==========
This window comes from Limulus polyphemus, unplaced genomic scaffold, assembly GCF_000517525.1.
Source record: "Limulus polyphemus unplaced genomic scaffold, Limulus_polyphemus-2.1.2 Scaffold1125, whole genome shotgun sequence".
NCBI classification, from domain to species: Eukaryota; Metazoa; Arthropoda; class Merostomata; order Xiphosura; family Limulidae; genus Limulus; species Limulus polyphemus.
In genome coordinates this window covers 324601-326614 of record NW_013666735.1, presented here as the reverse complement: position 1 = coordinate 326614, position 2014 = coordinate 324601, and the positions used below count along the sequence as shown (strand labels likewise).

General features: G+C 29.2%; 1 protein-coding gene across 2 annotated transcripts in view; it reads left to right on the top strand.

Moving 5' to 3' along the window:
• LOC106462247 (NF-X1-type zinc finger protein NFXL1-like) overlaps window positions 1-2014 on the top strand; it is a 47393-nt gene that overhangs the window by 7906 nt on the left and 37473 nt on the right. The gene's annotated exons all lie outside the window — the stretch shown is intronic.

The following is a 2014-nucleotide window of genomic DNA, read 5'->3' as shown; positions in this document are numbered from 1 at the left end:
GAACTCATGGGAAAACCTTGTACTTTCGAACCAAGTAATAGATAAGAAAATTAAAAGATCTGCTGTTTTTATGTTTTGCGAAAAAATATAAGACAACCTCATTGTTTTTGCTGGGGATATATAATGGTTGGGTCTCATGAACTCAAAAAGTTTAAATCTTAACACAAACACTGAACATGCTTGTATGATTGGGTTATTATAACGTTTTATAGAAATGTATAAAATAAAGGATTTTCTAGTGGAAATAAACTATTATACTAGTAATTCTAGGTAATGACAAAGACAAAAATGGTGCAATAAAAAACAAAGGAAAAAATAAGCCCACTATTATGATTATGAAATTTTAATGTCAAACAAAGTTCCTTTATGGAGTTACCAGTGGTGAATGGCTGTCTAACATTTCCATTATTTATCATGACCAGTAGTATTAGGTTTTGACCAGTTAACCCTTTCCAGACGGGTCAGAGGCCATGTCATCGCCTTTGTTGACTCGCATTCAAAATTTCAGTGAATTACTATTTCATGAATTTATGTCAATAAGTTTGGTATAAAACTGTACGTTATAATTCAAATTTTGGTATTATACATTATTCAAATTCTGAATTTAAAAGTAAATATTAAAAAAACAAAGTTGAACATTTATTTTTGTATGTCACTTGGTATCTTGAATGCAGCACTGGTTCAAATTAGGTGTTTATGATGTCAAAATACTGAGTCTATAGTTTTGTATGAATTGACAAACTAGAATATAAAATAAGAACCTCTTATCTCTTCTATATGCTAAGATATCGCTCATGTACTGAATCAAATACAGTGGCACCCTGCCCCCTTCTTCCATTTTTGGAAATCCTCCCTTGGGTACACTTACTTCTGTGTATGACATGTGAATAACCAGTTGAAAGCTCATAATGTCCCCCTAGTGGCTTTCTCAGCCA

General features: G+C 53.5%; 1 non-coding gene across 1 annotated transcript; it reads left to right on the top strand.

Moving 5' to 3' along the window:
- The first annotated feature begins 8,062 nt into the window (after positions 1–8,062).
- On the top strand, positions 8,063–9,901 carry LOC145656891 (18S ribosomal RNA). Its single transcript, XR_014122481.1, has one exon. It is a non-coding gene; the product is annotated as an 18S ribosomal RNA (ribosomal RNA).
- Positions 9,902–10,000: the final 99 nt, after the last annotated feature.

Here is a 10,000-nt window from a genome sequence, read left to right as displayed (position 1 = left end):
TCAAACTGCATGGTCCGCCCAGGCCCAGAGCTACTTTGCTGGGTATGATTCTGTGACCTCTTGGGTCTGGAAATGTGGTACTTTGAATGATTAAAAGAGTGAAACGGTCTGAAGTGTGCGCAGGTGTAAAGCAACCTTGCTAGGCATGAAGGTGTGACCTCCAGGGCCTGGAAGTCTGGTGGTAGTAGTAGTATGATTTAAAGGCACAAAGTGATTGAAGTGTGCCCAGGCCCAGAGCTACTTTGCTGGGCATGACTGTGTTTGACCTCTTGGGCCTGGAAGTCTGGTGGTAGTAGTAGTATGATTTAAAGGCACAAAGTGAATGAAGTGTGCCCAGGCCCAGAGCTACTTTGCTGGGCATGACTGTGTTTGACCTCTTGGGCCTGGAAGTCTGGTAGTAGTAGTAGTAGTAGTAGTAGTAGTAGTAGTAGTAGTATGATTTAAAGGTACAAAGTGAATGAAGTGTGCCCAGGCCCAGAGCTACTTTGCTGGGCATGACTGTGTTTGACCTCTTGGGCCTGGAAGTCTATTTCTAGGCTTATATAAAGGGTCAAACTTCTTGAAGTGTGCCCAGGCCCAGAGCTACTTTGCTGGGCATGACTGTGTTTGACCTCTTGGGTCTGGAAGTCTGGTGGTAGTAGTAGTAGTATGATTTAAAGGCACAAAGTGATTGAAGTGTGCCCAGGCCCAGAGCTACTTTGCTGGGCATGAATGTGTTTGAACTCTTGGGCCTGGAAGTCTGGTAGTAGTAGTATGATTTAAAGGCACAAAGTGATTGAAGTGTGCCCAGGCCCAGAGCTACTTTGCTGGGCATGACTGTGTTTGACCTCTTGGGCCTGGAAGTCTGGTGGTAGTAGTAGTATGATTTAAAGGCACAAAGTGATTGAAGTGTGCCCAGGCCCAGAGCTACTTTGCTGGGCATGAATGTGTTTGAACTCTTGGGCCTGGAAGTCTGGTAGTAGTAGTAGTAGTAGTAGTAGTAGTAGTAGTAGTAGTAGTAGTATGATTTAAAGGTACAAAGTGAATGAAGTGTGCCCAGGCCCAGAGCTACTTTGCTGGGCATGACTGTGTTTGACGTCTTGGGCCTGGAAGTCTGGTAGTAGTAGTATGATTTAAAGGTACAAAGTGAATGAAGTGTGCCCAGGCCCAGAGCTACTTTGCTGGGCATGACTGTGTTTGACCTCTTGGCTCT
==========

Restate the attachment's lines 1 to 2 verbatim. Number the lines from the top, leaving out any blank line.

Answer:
This window comes from Limulus polyphemus, unplaced genomic scaffold, assembly GCF_000517525.1.
Source record: "Limulus polyphemus unplaced genomic scaffold, Limulus_polyphemus-2.1.2 Scaffold1125, whole genome shotgun sequence".